Vallianz to Build Hybrid Heavy Transport Vessel for Ever-growing Offshore Wind Components
Singapore-based shipowner Vallianz has partnered up with Ulstein Design & Solutions B.V, Shift Clean Energy, and Bureau Veritas to design and build a heavy transport vessel (HTV) that will be "the first of its kind in the global offshore wind industry."
The HTV is planned to be deployed for the transportation of structures such as monopiles, jackets, transition pieces and turbine blades to support offshore wind farm projects, as well as heavy structure modules for LNG and carry out floatover operations of offshore structures.
The DP-2 vessel will have zero-emission capability, driven by a hybrid power system consisting of alternative dual-fuelled engines and a fully-classed battery energy storage system.
In addition, the HTV features the ULSTEIN X-BOW design, which, according to the companies involved, contributes to reduced energy consumption and provides more comfortable and safer operations when sailing through waves.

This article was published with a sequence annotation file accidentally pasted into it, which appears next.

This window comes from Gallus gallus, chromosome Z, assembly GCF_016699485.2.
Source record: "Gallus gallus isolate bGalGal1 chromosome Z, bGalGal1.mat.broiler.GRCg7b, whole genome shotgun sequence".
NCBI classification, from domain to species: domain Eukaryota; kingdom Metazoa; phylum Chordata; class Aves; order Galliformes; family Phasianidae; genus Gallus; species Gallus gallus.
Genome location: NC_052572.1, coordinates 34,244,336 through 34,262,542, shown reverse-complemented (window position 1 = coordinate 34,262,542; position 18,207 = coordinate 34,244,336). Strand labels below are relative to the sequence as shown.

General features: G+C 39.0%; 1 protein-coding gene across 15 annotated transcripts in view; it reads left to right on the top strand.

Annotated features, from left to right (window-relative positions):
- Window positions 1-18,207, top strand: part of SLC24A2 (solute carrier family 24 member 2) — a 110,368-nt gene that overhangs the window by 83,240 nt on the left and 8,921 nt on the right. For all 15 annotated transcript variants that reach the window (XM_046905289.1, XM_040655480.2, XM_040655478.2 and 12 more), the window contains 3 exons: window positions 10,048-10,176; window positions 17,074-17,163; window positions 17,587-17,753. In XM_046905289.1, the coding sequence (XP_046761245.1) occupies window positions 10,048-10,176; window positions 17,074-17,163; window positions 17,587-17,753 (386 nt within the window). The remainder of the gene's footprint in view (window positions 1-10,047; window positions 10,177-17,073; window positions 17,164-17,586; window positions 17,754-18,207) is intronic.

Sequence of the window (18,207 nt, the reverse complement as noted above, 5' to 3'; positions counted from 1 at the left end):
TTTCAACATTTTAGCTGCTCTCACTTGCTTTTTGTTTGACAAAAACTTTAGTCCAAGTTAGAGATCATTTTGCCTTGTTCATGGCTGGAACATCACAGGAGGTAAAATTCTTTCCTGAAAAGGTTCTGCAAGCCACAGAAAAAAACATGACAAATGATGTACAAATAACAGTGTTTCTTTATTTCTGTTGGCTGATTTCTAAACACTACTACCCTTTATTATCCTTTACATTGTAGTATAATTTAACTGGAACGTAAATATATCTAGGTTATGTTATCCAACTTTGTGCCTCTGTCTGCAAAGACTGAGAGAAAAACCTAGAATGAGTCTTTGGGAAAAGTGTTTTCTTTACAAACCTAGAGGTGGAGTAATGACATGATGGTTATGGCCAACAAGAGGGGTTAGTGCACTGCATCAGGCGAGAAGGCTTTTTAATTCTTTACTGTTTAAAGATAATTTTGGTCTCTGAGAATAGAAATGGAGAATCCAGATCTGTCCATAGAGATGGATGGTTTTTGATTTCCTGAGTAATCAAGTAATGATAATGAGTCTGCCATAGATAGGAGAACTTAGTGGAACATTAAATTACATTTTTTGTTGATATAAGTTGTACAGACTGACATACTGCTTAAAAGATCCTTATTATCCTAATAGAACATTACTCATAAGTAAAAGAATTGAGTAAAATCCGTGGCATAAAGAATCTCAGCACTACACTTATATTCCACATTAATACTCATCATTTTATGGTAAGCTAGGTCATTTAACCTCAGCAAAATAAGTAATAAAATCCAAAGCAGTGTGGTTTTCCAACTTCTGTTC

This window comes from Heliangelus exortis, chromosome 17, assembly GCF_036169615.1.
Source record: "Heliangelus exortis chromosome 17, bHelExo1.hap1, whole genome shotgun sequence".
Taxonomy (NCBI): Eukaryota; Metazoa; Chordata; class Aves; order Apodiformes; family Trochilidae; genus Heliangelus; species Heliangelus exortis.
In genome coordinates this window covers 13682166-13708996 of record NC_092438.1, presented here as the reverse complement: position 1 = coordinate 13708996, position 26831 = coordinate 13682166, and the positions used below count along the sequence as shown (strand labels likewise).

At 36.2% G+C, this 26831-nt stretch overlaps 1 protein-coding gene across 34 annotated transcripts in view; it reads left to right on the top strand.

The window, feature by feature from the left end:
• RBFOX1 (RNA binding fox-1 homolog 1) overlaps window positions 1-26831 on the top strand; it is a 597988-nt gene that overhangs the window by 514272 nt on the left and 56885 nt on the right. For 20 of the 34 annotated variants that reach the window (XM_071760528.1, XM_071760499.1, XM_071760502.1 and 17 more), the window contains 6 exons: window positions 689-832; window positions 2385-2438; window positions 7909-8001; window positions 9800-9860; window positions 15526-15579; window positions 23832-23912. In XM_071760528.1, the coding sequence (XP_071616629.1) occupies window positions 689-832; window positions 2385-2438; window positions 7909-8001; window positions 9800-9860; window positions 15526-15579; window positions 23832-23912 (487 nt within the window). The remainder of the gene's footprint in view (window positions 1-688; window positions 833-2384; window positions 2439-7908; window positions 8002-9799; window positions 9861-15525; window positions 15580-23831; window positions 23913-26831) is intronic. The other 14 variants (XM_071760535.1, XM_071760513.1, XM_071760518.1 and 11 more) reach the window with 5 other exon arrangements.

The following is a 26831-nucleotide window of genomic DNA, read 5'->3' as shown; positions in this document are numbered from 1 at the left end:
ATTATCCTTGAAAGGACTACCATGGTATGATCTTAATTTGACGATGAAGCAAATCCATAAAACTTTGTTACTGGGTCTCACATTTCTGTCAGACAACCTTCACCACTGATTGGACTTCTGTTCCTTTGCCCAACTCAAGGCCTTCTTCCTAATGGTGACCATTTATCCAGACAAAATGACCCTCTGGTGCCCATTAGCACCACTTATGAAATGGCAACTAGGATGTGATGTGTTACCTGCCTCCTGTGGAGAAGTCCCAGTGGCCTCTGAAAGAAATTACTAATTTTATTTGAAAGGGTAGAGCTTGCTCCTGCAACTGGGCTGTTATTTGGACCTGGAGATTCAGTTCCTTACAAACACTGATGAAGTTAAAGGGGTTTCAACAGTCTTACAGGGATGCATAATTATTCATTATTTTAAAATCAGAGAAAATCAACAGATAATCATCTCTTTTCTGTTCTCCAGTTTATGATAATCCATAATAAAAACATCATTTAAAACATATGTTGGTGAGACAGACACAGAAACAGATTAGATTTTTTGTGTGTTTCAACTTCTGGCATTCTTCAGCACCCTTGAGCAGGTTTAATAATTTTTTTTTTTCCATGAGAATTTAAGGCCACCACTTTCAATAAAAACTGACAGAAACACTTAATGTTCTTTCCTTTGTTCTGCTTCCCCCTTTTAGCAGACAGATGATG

With an overall length of 173.6 meters, the customized ULSTEIN HX120 design will have a free deck length of 145 meters.
"With her large deck area of more than 6,000 square meters and deck strength of 25 tonnes per square meter, the new HTV can carry cargoes of up to 32,000 metric tonnes. This includes very large structures and modules, such as monopiles, transition pieces and jacket foundations," the press announcement released on Wednesday, read.
The design of the HTV is developed by the Dutch design office of Ulstein Group, which is headquartered in Norway. The HTV’s electric battery system is to be provided by a Canadian-based Shift, while the vessel will be classed by Bureau Veritas.
Construction is expected to take up to 26 months, with planned completion by the end of 2024.
To mark the collaboration, representatives from Vallianz, Ulstein, Shift, and Bureau Veritas attended a signing ceremony held at Ulstein’s office in Rotterdam, in the Netherlands.
Osman Ibrahim, Chairman of Vallianz, said: "In view of the anticipated increase in the size of monopiles and other components for offshore wind farms over the coming years, we believe there will be a growing demand for newer generation vessels like our HTV which can help to facilitate faster installation speed, better project economics and reduction of carbon footprint."